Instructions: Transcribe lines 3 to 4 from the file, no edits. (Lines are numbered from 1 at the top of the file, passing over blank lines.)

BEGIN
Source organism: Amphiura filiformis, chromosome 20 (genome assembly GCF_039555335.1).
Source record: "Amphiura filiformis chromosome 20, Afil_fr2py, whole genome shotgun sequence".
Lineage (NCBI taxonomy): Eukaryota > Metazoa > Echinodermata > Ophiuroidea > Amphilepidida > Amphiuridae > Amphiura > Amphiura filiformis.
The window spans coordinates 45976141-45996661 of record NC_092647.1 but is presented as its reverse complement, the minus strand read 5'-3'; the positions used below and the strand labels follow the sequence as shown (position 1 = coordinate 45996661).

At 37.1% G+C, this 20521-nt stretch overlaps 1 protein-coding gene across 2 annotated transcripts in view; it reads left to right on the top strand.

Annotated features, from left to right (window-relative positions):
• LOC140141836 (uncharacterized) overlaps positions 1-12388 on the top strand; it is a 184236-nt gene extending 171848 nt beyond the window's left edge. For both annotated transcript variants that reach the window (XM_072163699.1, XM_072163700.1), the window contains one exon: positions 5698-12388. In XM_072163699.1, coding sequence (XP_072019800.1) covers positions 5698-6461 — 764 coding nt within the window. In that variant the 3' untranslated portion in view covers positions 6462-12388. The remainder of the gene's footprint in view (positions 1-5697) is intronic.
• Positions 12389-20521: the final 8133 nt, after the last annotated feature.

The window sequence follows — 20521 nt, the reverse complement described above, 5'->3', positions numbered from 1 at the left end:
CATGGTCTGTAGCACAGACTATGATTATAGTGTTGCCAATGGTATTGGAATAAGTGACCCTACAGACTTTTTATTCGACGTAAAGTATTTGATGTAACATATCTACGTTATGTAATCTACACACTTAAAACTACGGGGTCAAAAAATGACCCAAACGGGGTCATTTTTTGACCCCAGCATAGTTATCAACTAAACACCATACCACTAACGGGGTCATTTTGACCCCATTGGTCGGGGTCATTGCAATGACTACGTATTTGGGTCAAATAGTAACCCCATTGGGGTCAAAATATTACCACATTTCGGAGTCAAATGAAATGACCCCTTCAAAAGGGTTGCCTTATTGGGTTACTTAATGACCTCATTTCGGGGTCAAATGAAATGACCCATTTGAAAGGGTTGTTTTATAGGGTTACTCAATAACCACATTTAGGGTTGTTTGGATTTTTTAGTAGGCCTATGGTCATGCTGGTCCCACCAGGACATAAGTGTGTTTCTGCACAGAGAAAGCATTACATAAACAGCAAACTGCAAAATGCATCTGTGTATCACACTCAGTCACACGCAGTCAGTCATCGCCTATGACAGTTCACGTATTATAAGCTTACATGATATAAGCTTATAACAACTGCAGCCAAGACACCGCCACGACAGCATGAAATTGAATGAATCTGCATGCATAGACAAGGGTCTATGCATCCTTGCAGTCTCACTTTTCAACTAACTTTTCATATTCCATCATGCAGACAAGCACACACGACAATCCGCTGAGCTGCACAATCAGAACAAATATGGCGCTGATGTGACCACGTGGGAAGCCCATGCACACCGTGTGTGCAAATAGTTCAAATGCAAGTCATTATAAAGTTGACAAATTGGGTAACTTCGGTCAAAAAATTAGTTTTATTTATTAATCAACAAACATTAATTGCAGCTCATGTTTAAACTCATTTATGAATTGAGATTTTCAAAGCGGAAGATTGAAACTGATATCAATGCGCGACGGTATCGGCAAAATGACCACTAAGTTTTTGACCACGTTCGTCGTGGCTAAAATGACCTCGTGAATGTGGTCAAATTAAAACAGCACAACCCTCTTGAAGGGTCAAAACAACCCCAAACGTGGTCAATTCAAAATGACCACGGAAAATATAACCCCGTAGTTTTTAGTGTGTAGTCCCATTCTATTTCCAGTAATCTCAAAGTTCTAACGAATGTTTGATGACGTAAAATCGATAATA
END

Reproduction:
Lineage (NCBI taxonomy): Eukaryota > Metazoa > Echinodermata > Ophiuroidea > Amphilepidida > Amphiuridae > Amphiura > Amphiura filiformis.
The window spans coordinates 45976141-45996661 of record NC_092647.1 but is presented as its reverse complement, the minus strand read 5'-3'; the positions used below and the strand labels follow the sequence as shown (position 1 = coordinate 45996661).